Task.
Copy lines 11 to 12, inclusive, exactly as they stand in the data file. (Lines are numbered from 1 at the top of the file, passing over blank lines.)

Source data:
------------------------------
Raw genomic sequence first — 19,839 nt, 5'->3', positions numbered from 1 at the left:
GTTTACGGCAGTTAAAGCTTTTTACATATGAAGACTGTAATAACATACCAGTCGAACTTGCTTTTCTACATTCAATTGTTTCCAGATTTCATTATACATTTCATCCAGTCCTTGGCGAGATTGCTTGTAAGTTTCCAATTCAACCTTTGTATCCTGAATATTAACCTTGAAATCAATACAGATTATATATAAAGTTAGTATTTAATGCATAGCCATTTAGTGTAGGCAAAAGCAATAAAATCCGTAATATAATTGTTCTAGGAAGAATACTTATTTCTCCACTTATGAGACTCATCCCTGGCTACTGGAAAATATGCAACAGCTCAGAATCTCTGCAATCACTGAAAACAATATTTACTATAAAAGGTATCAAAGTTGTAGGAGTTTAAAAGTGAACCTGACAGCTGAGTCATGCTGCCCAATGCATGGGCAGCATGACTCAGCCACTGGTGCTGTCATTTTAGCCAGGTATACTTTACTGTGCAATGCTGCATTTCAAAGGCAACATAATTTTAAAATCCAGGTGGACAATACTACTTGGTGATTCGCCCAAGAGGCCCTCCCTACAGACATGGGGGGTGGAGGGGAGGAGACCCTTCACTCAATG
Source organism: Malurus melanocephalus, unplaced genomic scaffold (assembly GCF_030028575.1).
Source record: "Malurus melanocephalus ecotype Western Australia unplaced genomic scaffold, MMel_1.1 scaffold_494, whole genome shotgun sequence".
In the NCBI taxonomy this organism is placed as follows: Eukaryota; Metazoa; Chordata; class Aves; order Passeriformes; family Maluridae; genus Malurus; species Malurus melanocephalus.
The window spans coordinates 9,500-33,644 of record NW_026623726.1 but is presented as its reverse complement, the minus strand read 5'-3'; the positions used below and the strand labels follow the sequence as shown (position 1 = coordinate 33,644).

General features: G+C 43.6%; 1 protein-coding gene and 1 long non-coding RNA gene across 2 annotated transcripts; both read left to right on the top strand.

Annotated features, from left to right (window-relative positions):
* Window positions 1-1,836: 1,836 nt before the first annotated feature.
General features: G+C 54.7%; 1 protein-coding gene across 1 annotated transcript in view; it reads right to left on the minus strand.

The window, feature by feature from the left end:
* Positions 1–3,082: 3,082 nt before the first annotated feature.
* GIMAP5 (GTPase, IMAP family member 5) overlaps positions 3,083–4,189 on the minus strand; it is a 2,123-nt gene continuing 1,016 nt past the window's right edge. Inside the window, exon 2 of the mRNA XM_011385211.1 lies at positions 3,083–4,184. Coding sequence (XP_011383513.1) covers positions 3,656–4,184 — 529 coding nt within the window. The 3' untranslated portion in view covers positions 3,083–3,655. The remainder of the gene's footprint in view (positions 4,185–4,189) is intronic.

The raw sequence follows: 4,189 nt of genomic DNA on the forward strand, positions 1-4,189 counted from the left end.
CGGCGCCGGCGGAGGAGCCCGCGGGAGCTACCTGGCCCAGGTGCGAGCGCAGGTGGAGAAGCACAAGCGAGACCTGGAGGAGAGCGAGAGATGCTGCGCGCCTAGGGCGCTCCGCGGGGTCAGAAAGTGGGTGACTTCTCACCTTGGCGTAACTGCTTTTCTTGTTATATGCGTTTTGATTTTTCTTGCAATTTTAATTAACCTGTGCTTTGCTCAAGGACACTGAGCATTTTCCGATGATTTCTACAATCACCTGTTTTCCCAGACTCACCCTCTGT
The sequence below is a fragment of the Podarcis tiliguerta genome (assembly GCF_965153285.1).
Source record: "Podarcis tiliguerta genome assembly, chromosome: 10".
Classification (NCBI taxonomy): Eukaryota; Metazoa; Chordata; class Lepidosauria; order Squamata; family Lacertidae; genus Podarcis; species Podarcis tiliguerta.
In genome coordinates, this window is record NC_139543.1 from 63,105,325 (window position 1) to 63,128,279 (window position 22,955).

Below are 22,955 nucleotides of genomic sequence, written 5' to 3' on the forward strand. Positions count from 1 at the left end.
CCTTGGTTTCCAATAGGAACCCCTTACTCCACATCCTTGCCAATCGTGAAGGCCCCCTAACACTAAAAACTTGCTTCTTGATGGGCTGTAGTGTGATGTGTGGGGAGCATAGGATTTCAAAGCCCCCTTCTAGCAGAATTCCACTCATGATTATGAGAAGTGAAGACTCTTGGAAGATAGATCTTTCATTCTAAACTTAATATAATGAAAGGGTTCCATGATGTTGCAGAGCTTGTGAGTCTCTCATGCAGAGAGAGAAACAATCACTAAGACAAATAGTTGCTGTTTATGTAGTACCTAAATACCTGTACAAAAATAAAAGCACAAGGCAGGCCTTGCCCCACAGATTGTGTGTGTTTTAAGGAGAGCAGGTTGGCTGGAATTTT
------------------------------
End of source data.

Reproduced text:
The window, feature by feature from the left end:
* Positions 1–3,082: 3,082 nt before the first annotated feature.